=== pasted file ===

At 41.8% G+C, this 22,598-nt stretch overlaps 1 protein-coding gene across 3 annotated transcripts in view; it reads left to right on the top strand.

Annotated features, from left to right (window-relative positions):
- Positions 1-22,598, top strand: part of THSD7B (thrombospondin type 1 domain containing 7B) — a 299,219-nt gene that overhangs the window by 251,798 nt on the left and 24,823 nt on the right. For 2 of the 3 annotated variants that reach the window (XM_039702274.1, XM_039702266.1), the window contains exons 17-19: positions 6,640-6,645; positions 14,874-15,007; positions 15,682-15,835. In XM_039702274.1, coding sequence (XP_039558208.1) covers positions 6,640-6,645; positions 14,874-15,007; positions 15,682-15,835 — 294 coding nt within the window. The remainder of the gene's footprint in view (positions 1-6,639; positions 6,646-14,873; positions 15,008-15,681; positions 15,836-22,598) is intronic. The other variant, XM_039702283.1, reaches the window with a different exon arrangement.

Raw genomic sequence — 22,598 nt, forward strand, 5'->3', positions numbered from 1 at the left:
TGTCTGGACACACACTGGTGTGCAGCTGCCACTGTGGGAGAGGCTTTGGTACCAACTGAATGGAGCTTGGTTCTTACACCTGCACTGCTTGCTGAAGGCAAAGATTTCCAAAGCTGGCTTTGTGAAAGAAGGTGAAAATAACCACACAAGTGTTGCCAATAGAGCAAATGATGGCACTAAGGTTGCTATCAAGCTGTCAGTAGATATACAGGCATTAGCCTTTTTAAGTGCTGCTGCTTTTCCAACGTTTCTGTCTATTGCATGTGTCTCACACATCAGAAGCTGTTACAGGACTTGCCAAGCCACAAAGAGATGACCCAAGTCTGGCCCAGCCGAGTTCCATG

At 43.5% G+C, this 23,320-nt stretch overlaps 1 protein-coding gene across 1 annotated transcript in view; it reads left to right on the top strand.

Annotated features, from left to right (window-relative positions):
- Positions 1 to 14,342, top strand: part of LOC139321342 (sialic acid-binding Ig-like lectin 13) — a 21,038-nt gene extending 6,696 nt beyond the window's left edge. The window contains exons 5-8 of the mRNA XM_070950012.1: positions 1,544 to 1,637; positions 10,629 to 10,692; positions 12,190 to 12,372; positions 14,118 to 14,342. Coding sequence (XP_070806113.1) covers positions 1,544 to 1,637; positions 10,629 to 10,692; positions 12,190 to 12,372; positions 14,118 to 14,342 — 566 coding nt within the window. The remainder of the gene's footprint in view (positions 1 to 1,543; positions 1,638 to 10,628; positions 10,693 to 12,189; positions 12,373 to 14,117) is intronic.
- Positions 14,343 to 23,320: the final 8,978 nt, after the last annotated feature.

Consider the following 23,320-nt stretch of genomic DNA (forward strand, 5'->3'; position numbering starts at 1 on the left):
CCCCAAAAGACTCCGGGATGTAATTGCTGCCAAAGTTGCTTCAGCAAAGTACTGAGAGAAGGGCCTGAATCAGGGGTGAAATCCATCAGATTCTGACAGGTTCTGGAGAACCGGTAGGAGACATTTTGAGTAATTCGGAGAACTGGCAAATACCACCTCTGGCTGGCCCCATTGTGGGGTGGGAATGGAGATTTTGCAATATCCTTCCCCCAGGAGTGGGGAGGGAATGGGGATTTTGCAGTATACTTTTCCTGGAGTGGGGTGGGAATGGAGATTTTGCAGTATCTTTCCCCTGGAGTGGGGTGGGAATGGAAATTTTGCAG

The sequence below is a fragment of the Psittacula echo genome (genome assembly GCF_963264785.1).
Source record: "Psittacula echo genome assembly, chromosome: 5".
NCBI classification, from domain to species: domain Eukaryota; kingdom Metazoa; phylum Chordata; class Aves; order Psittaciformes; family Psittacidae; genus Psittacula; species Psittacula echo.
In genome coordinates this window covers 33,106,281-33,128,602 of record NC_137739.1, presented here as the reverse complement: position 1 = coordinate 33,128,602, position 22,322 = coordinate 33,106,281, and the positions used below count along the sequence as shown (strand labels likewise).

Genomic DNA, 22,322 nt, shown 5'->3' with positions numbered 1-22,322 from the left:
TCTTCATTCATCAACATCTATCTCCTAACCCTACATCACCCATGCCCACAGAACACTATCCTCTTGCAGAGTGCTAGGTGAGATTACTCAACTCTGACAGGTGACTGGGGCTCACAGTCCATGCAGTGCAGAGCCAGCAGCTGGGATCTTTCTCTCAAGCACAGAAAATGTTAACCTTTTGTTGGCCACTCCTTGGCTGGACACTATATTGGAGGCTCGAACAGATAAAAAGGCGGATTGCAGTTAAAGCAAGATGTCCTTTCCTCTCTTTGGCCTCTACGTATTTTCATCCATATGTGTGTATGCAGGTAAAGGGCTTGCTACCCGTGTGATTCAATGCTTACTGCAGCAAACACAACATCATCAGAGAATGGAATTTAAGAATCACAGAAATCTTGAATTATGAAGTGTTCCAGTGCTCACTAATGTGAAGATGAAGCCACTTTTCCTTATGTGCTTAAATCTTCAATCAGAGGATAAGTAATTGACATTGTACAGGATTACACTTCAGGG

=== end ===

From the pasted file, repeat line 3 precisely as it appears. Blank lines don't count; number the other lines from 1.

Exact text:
- Positions 1-22,598, top strand: part of THSD7B (thrombospondin type 1 domain containing 7B) — a 299,219-nt gene that overhangs the window by 251,798 nt on the left and 24,823 nt on the right. For 2 of the 3 annotated variants that reach the window (XM_039702274.1, XM_039702266.1), the window contains exons 17-19: positions 6,640-6,645; positions 14,874-15,007; positions 15,682-15,835. In XM_039702274.1, coding sequence (XP_039558208.1) covers positions 6,640-6,645; positions 14,874-15,007; positions 15,682-15,835 — 294 coding nt within the window. The remainder of the gene's footprint in view (positions 1-6,639; positions 6,646-14,873; positions 15,008-15,681; positions 15,836-22,598) is intronic. The other variant, XM_039702283.1, reaches the window with a different exon arrangement.